Ombudsman 'Distressed' by Treatment of Children

Tuesday, June 15, 2010
The Canadian Press

Ontario ombudsman Andre Marin released his annual report on Tuesday.

(Canadian Press) Dozens of Ontario families are still being asked to give up custody of their special needs children in order to get the care they need, Ontario's ombudsman said Tuesday.

In his annual report, Andre Marin said the number of families who turned to his office so they wouldn't have to turn their kids over to a Children's Aid Society jumped to 39 last year from 24 in 2008.

"It's an area that causes me an enormous amount of distress," said Marin.

"That said, when we've raised the issue we've got things resolved, so as long as that happens we are happy to play ball.

"If we see that the ministry becomes entrenched and we are not able to resolve things amicably, then we may need to take a larger shot at the problem."

The provincial watchdog first highlighted the plight of families with special needs children in 2005, and said the problem persists because of high costs and defensive posturing by the Ministry of Children's Services.

"Every time we raise this issue someone in the ministry takes offence [and says] `no child has ever been surrendered to the CAS,' and then we find agreements were they have been surrendered, [and the ministry says] `there's no court order,"' said Marin.

"We may need to take another run at the system to ... make it more humane and compassionate."

Children and Youth Services Minister Laurel Broten said no parent should ever have to give up custody to get their children the services they need, and promised to relay that message yet again to staff.

"I want all Ontarians to know that we do take the comments by the ombudsman very seriously, and we have taken those comments and that advice in the past very seriously," Broten said.

The Opposition said Broten's message about parents never having to give up custody isn't getting through to everyone.

"Somebody's not listening somewhere," said Progressive Conservative critic John Yakabuski.

"If the message or the edict is sent out from the proper people that this is not the right way to treat families in dire circumstances, those people should be listening to that."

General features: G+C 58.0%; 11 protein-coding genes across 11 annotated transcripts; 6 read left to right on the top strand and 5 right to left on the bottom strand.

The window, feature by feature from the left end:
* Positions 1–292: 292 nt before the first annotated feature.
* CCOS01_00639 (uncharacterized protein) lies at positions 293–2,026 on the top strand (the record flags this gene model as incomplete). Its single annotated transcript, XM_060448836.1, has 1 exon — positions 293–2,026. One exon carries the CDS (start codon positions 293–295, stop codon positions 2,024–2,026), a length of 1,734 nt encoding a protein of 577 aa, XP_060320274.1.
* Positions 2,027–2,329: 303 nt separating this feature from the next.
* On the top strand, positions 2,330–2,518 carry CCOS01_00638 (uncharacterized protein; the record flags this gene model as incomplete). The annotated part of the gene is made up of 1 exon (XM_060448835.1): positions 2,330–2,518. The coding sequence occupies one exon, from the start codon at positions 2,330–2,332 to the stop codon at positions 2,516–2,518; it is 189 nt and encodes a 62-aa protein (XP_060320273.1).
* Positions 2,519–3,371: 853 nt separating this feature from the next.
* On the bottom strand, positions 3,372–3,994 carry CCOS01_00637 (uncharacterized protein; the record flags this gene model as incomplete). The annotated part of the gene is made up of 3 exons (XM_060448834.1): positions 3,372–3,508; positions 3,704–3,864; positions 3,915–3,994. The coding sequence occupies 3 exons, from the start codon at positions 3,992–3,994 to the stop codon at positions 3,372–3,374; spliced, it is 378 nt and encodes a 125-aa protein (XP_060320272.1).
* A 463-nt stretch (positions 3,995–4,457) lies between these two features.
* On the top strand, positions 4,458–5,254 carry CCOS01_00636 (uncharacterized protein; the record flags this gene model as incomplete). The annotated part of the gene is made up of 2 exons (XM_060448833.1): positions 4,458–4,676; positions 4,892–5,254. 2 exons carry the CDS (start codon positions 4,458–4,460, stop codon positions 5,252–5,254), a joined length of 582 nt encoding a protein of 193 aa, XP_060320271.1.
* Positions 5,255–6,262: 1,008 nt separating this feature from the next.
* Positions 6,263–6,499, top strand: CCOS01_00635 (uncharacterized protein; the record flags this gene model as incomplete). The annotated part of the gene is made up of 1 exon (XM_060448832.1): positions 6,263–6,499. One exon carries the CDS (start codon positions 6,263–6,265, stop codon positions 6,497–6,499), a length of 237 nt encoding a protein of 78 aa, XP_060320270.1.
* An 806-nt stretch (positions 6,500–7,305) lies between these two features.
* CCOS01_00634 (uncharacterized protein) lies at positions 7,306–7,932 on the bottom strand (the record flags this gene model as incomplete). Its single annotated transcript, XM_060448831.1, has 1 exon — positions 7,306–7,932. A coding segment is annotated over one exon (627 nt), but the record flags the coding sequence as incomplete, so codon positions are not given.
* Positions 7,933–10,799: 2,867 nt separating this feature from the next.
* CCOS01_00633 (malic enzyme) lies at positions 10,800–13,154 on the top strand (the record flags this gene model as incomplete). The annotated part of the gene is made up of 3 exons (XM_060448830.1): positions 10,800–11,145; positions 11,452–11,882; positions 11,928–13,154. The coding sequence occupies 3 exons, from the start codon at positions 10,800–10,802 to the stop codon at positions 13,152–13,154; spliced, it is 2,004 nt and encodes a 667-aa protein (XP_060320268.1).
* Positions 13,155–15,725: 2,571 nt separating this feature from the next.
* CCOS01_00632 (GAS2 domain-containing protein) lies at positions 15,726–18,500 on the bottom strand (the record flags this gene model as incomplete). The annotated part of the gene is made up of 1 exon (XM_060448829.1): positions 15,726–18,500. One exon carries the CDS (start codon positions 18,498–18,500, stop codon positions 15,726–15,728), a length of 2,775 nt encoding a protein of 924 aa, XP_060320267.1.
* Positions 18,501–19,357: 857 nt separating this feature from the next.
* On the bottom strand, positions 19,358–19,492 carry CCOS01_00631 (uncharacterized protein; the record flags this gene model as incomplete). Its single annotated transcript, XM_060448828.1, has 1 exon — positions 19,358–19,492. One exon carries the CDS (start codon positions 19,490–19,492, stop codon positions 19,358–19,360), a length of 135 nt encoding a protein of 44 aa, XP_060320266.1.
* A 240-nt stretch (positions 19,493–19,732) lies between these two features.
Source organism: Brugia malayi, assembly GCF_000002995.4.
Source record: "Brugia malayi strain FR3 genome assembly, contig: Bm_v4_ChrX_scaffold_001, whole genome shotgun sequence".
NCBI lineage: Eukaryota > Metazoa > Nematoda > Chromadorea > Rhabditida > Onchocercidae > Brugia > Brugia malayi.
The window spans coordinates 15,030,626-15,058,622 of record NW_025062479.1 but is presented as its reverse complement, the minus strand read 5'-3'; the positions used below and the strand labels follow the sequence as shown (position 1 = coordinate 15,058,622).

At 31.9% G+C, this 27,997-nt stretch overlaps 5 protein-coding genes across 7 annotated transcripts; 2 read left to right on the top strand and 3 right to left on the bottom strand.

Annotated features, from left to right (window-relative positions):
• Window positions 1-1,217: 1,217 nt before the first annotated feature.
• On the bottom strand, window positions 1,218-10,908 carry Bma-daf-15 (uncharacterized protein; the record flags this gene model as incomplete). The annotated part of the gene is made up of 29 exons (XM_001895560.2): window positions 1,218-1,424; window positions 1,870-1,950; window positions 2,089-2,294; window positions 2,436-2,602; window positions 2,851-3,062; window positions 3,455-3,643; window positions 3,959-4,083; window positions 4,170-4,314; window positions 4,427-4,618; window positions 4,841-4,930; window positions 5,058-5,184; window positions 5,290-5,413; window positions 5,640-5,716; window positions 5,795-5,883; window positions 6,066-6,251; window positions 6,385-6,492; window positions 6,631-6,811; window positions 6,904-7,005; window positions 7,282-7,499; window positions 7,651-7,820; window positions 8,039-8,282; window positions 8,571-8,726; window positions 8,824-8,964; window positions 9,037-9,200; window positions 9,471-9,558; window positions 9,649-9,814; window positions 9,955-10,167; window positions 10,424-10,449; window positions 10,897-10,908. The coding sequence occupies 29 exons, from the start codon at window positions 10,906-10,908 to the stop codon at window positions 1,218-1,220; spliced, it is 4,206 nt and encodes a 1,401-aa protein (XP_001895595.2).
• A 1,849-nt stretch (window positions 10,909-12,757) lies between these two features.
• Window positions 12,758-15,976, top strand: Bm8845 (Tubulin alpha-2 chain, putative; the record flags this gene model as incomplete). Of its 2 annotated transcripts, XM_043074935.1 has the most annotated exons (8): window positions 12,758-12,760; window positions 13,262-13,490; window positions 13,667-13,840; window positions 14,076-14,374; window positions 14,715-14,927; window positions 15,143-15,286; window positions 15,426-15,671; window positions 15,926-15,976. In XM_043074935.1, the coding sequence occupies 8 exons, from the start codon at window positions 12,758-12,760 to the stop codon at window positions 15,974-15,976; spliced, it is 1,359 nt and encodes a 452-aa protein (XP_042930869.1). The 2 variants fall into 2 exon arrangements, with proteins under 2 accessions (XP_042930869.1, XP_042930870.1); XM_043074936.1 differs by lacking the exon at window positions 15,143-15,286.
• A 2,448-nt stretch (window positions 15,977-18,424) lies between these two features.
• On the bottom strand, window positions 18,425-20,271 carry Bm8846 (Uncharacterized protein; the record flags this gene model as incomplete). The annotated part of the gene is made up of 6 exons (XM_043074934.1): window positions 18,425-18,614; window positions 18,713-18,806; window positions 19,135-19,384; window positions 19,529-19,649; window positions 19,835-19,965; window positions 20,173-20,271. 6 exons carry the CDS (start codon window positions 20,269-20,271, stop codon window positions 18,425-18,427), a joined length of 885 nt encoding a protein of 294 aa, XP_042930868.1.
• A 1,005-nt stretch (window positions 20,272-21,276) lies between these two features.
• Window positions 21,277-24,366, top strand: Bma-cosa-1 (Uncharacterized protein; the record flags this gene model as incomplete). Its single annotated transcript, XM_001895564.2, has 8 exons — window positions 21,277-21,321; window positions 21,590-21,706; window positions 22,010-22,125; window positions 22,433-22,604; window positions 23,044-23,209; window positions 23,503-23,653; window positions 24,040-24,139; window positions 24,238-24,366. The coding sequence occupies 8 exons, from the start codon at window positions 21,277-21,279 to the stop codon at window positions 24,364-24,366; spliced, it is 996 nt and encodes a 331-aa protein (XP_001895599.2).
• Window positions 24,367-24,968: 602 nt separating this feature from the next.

The New Democrats applauded Marin's efforts to get involved on a case-by-case basis for families with special needs kids.

"I immediately made a note to my staff that from now on, when we hear from these families, we will direct them to the ombudsman's office because we're not getting anywhere directing them to the ministry," said NDP critic Cheri DiNovo.

Marin's report also took Hydro One to task for its treatment of customers, noting his office stopped the giant utility from cutting off the electricity for an 81-year-old bedridden woman's oxygen machine over an unpaid bill.

The ombudsman's office also helped a couple after Hydro One wrongly set up an account for the apartment next door and billed them for the electricity for several years. The couple discovered the mistake after Hydro One turned the account over to a collection agency, and it refused to accept their explanation until Marin's office got involved.

Marin was recently reappointed for a second five-year term in a process he described as "unduly politicized," and said he wouldn't want to see the next ombudsman go though a smear campaign like he was subjected to this year.

"One may be forgiven for thinking they were watching 'The Gong Show,"' he said. "Do we want a reappointment of the ombudsman to take on a public dunking? I have colleagues from around the world who called up and said `What kind of banana republic is Ontario?"'

The next ombudsman should be given one 10-year term with no chance of reappointment and the hiring process should be much more open and transparent, said Marin.

The Canadian Press,

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